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Much of what you say то your attorney is privileged, but not nearly everything

The right of the attorney-client is a concept that protects the secrecy of lawyer-client correspondence. Under that provision, lawyers should not reveal the secrets of their customers, nor may anyone force them to. The privilege’s aim is to enable clients to exchange details with their lawyers freely and to empower lawyers to have successful counsel.

Privilege of the attorney-customer right usually applies when:

  • An real or prospective consumer meets with a lawyer for legal advice

  • The prosecutor works in a legal capacity (rather than as a friend, for instance)

  • The customer meant the messages to be confidential and behaved accordingly

Lawyers do not report oral or written messages that consumers fairly intend to stay confidential with customers. Without the client’s permission, a prosecutor who has obtained a client’s rights can not repeat them to someone outside the legal staff. The client may opt to surrender (or waive) the right, but the prosecutor can not. In that way, the privilege is the client’s, not the lawyer’s.

Even after the attorney-client partnership ends, and even after the client dies, the right usually remains in place. In other terms, without the consent of the client, the counsel should never divulge the secrets of the client, unless some kind of exception occurs.



Comparison: The Duty of Confidentiality

Strictly speaking, the attorney-customer right is a law of fact. This prohibits attorneys from testifying to, and being asked to comment to, the claims of their employers. Regardless of the right, attorneys still owe an obligation of secrecy to their clients. This obligation forbids attorneys from even sharing details relating to the cases of their clients with others informally. Almost all information relating to customer representation must be kept confidential, even though the information does not come from the customer.



Confidentiality pending

Lawyer-client communications are only protected by the attorney-client privilege where the terms are private. For starters, clients who talk to their attorneys about pending cases in private, with no one else around, can fairly demand confidentiality. If anyone were to film the exchange surreptitiously, the recording would possibly be inadmissible in court.

But it will not be possible for a client who talks to a prosecutor in public to prohibit someone who overheard the exchange from testifying about it. Similarly, by repeating a conversation with an attorney to someone else, or making a third party present during a conversation with the counsel, a client may lose the attorney-client privilege. However, regardless of who knows or reads of a correspondence, the counsel generally is bound not to repeat it.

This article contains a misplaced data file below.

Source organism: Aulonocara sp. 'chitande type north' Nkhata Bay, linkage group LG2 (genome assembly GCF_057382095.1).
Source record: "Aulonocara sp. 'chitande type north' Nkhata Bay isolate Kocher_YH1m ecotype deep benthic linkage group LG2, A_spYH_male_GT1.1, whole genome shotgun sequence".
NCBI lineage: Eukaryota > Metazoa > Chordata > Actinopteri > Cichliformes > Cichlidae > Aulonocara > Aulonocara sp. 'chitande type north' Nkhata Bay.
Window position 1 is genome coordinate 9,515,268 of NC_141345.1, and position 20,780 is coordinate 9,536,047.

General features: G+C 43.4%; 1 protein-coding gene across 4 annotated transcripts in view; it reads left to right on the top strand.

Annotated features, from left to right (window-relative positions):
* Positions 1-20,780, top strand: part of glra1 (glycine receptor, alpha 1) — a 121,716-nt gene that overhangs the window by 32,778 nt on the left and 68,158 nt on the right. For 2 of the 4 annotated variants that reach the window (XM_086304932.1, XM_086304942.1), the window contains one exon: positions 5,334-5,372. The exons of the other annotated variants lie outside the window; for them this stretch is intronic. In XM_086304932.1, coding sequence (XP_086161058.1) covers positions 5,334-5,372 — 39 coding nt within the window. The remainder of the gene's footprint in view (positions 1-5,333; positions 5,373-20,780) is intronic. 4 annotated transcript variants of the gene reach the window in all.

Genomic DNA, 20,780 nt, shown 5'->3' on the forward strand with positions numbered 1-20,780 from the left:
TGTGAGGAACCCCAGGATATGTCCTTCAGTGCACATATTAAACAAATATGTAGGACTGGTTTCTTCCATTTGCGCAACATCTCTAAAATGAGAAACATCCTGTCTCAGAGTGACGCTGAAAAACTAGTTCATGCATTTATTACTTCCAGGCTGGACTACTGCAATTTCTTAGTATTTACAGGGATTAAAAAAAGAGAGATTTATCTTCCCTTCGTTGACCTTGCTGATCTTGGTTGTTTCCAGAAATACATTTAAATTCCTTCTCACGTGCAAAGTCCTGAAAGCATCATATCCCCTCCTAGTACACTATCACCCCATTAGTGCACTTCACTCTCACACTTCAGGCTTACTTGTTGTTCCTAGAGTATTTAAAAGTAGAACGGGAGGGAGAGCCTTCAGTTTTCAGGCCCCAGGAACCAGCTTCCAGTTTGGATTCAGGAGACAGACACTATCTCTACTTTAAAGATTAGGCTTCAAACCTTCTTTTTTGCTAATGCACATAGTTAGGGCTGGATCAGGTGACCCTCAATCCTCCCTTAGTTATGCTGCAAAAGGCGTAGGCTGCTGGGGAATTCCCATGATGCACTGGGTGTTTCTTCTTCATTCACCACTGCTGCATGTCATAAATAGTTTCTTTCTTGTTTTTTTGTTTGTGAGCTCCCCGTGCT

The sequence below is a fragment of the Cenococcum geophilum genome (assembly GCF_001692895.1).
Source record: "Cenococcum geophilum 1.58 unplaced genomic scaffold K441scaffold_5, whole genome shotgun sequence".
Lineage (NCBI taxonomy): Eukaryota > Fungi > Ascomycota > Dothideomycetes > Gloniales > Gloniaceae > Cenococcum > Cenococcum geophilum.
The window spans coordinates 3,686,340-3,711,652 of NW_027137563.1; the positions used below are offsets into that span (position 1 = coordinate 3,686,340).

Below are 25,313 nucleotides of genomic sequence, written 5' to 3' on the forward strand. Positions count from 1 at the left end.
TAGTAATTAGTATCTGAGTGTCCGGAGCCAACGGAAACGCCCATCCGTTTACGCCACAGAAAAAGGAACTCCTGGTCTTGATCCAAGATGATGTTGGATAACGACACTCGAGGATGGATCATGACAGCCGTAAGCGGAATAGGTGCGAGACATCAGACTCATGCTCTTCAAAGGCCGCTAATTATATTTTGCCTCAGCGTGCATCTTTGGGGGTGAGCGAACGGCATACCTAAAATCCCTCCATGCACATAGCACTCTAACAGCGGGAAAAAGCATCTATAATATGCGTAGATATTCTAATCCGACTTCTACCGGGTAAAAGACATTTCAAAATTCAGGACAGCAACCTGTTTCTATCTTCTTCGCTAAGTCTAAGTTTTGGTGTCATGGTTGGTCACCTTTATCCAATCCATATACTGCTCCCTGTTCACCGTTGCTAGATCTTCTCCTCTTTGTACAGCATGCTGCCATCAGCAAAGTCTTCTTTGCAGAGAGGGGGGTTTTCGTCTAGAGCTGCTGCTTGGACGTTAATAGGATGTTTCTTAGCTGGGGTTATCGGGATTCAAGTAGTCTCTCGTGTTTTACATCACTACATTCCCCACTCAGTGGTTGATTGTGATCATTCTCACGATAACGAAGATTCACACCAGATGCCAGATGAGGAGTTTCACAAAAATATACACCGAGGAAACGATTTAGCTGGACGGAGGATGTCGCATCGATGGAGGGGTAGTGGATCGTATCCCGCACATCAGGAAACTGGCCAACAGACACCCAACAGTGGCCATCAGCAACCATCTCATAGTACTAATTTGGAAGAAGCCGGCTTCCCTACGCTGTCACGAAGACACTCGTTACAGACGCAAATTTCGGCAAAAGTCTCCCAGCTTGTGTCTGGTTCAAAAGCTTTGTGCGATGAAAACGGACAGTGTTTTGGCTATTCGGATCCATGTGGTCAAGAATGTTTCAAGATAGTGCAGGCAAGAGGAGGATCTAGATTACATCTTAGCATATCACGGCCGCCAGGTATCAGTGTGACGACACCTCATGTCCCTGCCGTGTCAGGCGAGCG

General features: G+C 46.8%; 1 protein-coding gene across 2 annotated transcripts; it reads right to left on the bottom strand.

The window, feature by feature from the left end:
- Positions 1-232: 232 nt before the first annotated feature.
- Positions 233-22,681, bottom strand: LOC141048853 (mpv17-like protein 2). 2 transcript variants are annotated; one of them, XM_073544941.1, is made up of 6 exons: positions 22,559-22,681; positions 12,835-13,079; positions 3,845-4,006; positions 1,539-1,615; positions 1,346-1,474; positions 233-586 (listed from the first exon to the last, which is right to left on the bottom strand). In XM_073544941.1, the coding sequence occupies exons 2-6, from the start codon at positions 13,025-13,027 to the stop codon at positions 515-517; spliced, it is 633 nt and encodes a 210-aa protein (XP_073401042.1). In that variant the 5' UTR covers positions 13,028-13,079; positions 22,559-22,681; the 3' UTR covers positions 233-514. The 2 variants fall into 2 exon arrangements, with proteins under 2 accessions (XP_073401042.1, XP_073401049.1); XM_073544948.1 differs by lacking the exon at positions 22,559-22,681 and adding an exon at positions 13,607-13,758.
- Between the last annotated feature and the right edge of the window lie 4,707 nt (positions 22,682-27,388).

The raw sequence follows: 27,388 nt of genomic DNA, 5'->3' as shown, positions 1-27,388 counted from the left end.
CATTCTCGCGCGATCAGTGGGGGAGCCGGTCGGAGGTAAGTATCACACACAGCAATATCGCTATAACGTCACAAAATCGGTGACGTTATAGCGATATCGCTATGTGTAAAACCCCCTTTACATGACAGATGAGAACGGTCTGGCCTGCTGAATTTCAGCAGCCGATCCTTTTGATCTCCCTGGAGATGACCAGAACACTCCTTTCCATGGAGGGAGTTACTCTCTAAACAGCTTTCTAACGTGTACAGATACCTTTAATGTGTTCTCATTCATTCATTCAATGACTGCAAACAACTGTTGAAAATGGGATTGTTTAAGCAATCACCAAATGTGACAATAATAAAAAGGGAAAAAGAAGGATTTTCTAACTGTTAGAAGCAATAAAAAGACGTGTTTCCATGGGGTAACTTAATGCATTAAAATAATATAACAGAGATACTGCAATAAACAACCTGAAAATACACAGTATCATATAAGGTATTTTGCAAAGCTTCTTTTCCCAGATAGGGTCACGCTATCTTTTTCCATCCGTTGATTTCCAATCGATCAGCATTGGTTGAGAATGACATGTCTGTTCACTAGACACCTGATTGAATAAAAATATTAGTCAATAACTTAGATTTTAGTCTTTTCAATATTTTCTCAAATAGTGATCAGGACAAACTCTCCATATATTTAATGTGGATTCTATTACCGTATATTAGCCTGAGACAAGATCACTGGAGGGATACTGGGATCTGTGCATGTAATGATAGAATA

Actual Clients only?

The attorney-client privilege is usually immune to preliminary interactions between a prospective client and a lawyer. Which ensures that even though the lawyers never engage defending them, lawyers will not disclose what potential customers reveal in trust. To be sure, however, before you share something you wish to keep confidential, you can check with a prospective counsel that the privilege exists.



Misbehavior History and Potential Crimes

The attorney-client right is usually immune to discussions of prior actions. For example, if a client tells his lawyer that he robbed a bank or lied during a divorce about money, the lawyer will not be able to reveal the facts.

But the attorney-client privilege usually does not extend if a client initiates a contact with a lawyer for the intent of committing a felony or an act of fraud in the future. Similarly, most jurisdictions allow lawyers to share details obtained by a client that can avert death or serious harm, or warrant it. Some have a similar law that it can avoid or redress financial harm related to a crime or theft to share otherwise sensitive information.



Speak with a attorney

The right of attorney-client varies somewhat from state to state, and from state to federal court. Be sure to go into the nature of the attorney-client privilege and the promise of secrecy when talking to an attorney about a legal matter. The lawyer should be able to clarify, including applicable legal rules not listed in this document, the particular law that relates to your case.